5 strategies for remembering everything you learn
... you need two kinds of prior knowledge:
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When learning is difficult, you're doing your best learning, in the same way that lifting a weight at the limit of your capacity makes you stronger.
When you keep trying to remember a piece of information, you interrupt the forgetting process and help cement the memory of that information into your brain.
It's a strategy of mixing up the type of problems you solve when you're testing yourself.
That way, the testing conditions are more similar to real life, where you first have to figure out what kind of problem you have on your hands and then solve it.
You're experiencing fluency when you're reading something and it feels easy.
For example: you're at the airport and you're trying to remember which gate your flight is. You look at the terminal monitors — it's B44. You think to yourself that's easy to remember. Then you walk away, idly check your phone, and instantly forget where you're going.
When you're weaving in new threads into your pre-existing web of knowledge, you're elaborating.
The more you can explain the way your new learning relates to prior knowledge the more connections you create that will help you remember it later.
When people have the opportunity to reflect, they experience a boost in self-efficacy and self-confidence.
As a result, they put more effort into what they're doing and what they learn.
SIMILAR ARTICLES & IDEAS:
Retrieval is so effective is that it strengthens the neural pathways associated with a given concept.
When you're attempting to recall an idea, method, or technique from memory, you're retrieving. Flash cards are a great example: They force you to recall an idea from memory, unlike a technique like highlighting where you're not burning anything into your brain.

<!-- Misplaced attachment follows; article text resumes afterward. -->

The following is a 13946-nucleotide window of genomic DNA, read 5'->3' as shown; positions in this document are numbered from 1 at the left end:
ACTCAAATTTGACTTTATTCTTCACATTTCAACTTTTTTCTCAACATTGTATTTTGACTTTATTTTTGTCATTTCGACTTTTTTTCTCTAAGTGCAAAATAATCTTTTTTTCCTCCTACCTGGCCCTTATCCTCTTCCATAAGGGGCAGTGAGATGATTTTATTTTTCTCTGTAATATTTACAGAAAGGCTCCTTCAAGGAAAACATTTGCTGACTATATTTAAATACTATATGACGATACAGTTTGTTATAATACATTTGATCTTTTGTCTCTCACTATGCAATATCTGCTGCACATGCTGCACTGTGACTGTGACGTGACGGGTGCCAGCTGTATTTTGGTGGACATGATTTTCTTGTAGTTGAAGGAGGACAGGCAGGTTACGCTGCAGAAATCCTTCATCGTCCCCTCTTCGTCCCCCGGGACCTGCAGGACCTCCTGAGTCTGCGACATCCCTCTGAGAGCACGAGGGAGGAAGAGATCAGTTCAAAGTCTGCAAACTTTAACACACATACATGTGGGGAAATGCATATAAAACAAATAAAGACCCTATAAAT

... to what you already know.
When you try to put a new idea into your own words, you're elaborating.
For example, if you're in physics class and trying to understand heat transfer, try to tie the concept into your real-life experiences, say, by imagining how a warm cup of coffee disperses heat into your hands.
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The natural talents and skills of youngsters are quickly dashed at school, where they are told by parents and teachers that they aren't that smart, based on the prevailing metrics of measuremen...
Schools that are practicing 'tracking' where they group students based on their test scores and abilities are hampering their development. They mistakenly think that the brain is fixed and these students are 'learning disabled' for life.
Every time we learn something, the brain is forming, strengthening and connecting neural pathways, at any age. We never stop learning, but stigmas and wrong beliefs at an early age impact the learning process.
Just giving the right answer in a test isn't enough. The brain works and learns better when solving difficult problems, absorbing it for a lifetime. If teachers make it all right to fail and provide students with the space to make mistakes, it can be incredibly freeing.
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Learning how to learn is a meta-skill. It is a critical skill for everyone who needs to pick up and master new concepts frequently.
Understanding what is learning and how our memory works wil...
Learning how to learn is critical for everyone. Most of us have to deal with a changing world and to learn how to manage tons of new information.
However, most of our learning methods are outdated and far from optimal. It may even be giving us an illusion of learning, like re-reading and highlighting that don't provide proper feedback to show what you haven't learned.
Focused and diffuse modes provide two models for how we develop, elaborate, deepen and broaden connections. Both methods are important.
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